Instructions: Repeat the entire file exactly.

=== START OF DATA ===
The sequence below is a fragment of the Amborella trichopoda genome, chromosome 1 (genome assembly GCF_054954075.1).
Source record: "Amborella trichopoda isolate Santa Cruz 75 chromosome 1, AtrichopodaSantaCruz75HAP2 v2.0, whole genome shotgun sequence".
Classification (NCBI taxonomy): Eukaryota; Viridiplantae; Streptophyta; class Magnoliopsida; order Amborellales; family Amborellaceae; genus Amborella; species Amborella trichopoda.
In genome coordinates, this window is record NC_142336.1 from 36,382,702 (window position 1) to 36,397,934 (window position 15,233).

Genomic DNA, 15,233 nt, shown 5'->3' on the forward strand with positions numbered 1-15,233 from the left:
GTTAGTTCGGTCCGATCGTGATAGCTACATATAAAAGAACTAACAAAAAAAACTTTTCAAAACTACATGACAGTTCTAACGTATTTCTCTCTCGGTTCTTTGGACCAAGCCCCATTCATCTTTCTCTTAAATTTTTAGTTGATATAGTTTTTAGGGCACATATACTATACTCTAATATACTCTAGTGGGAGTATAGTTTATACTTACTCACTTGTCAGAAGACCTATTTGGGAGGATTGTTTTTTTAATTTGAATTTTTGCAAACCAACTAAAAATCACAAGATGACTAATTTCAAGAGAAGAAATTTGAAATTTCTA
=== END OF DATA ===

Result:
The sequence below is a fragment of the Amborella trichopoda genome, chromosome 1 (genome assembly GCF_054954075.1).
Source record: "Amborella trichopoda isolate Santa Cruz 75 chromosome 1, AtrichopodaSantaCruz75HAP2 v2.0, whole genome shotgun sequence".
Classification (NCBI taxonomy): Eukaryota; Viridiplantae; Streptophyta; class Magnoliopsida; order Amborellales; family Amborellaceae; genus Amborella; species Amborella trichopoda.
In genome coordinates, this window is record NC_142336.1 from 36,382,702 (window position 1) to 36,397,934 (window position 15,233).

Genomic DNA, 15,233 nt, shown 5'->3' on the forward strand with positions numbered 1-15,233 from the left:
GTTAGTTCGGTCCGATCGTGATAGCTACATATAAAAGAACTAACAAAAAAAACTTTTCAAAACTACATGACAGTTCTAACGTATTTCTCTCTCGGTTCTTTGGACCAAGCCCCATTCATCTTTCTCTTAAATTTTTAGTTGATATAGTTTTTAGGGCACATATACTATACTCTAATATACTCTAGTGGGAGTATAGTTTATACTTACTCACTTGTCAGAAGACCTATTTGGGAGGATTGTTTTTTTAATTTGAATTTTTGCAAACCAACTAAAAATCACAAGATGACTAATTTCAAGAGAAGAAATTTGAAATTTCTA